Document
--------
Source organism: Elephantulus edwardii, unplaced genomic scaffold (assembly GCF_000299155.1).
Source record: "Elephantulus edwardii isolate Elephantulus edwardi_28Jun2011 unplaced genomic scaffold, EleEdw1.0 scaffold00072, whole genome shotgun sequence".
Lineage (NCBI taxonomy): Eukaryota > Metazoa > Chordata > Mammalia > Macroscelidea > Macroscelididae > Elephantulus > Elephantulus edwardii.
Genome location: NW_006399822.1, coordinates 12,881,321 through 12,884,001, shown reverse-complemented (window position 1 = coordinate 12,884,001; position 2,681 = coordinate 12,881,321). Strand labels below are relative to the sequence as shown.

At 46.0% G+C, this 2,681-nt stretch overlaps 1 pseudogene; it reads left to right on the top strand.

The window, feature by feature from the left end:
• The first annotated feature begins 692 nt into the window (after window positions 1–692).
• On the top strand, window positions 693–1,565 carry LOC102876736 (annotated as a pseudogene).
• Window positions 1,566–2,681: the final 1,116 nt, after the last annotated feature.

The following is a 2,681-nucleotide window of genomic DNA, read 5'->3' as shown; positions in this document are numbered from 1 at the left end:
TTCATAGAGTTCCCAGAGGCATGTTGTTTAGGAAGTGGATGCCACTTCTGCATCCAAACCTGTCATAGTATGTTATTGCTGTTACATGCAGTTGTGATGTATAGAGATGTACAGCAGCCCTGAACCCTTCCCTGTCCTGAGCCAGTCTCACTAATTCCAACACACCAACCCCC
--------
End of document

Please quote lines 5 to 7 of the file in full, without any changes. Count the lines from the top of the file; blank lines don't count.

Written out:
At 46.0% G+C, this 2,681-nt stretch overlaps 1 pseudogene; it reads left to right on the top strand.

The window, feature by feature from the left end:
• The first annotated feature begins 692 nt into the window (after window positions 1–692).